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The Best Weight Loss Diet Revealed By Research

The Best Weight Loss Diet Revealed By Research post image

One dietary ingredient can help boost weight loss.

A high-protein, low-calorie diet is one of the most effective for weight loss, new research suggests.

People consuming more protein as part of a calorie-controlled diet lost 18 pounds, on average, over six months.

In addition, the older adults in the study maintained their muscle mass and bone density.

Previous studies have shown that adding more lean meats and low-fat dairy boosts weight loss compared with just restricting calories.

Higher protein intake is thought to make people feel more satisfied, so decreasing calorie intake.

Diets containing more protein have been linked to better sleep, which can benefit weight loss.

Sticking to around 30 percent of calories from proteins also helps to lower blood sugar and lipid levels.

Dr Kristen Beavers, study co-author, said:

“Doctors hesitate to recommend weight loss for fear that losing muscle and bone could cause mobility issues or increase the risk of injury.

This study suggests that a diet high in protein and low in calories can give seniors the health benefits of weight loss while keeping the muscle and bone they need for better quality of life as they age.”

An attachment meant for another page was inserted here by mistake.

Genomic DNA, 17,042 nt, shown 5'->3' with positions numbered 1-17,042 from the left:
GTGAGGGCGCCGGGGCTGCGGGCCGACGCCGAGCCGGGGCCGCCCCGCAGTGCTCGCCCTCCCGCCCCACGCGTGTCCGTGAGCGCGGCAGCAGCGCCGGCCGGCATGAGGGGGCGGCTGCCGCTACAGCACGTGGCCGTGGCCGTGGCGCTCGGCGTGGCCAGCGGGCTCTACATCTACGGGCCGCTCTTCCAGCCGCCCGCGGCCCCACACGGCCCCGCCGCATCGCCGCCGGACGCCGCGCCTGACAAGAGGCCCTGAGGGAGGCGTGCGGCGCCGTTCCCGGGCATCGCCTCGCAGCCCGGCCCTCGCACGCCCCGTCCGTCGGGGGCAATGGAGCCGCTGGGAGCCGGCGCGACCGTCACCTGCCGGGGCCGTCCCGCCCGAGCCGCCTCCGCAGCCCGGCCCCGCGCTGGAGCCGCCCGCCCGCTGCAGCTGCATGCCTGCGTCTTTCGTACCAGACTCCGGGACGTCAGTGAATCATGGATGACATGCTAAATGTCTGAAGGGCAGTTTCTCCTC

The study included 96 older obese adults who were put on one of two diets.

Half were put on a six-month low-calorie diet with extra protein.

People ate 1 gram of protein each day for each kilogram of their body weight.

Participants were also given adequate levels of calcium and vitamin D, which have also been linked to weight loss.

The other half were put on a weight maintenance diet.

The results showed that those on the high protein diet lost 18 pounds, largely of fat.

The fat loss was mostly in areas that are important for decreasing cardiovascular risk — around the centre of the body.

Study participants also preserved their muscle mass.

About the author

Psychologist, Jeremy Dean, PhD is the founder and author of PsyBlog. He holds a doctorate in psychology from University College London and two other advanced degrees in psychology.

He has been writing about scientific research on PsyBlog since 2004. He is also the author of the book “Making Habits, Breaking Habits” (Da Capo, 2003) and several ebooks:

Dr Dean’s bio, Twitter, Facebook and how to contact him.

The study was published in the journal Annals of Nutrition and Metabolism (Serra et al., 2019).